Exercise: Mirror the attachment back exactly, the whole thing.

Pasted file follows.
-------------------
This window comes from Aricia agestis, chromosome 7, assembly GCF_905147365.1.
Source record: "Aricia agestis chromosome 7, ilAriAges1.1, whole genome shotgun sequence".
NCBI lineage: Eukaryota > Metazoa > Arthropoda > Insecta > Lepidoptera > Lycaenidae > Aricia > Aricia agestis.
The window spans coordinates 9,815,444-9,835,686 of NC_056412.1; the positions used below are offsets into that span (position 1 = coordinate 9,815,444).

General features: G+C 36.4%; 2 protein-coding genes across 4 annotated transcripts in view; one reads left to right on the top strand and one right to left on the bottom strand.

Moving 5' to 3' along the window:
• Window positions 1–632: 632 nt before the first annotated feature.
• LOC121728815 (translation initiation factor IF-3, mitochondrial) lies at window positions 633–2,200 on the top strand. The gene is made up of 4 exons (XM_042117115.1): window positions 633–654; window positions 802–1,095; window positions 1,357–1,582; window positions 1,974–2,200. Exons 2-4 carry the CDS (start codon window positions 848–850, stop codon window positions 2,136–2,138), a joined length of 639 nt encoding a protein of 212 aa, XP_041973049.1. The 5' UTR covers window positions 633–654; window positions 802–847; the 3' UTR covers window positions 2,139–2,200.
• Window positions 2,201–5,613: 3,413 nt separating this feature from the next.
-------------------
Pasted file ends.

This window comes from Aricia agestis, chromosome 7, assembly GCF_905147365.1.
Source record: "Aricia agestis chromosome 7, ilAriAges1.1, whole genome shotgun sequence".
NCBI lineage: Eukaryota > Metazoa > Arthropoda > Insecta > Lepidoptera > Lycaenidae > Aricia > Aricia agestis.
The window spans coordinates 9,815,444-9,835,686 of NC_056412.1; the positions used below are offsets into that span (position 1 = coordinate 9,815,444).

General features: G+C 36.4%; 2 protein-coding genes across 4 annotated transcripts in view; one reads left to right on the top strand and one right to left on the bottom strand.

Moving 5' to 3' along the window:
• Window positions 1–632: 632 nt before the first annotated feature.
• LOC121728815 (translation initiation factor IF-3, mitochondrial) lies at window positions 633–2,200 on the top strand. The gene is made up of 4 exons (XM_042117115.1): window positions 633–654; window positions 802–1,095; window positions 1,357–1,582; window positions 1,974–2,200. Exons 2-4 carry the CDS (start codon window positions 848–850, stop codon window positions 2,136–2,138), a joined length of 639 nt encoding a protein of 212 aa, XP_041973049.1. The 5' UTR covers window positions 633–654; window positions 802–847; the 3' UTR covers window positions 2,139–2,200.
• Window positions 2,201–5,613: 3,413 nt separating this feature from the next.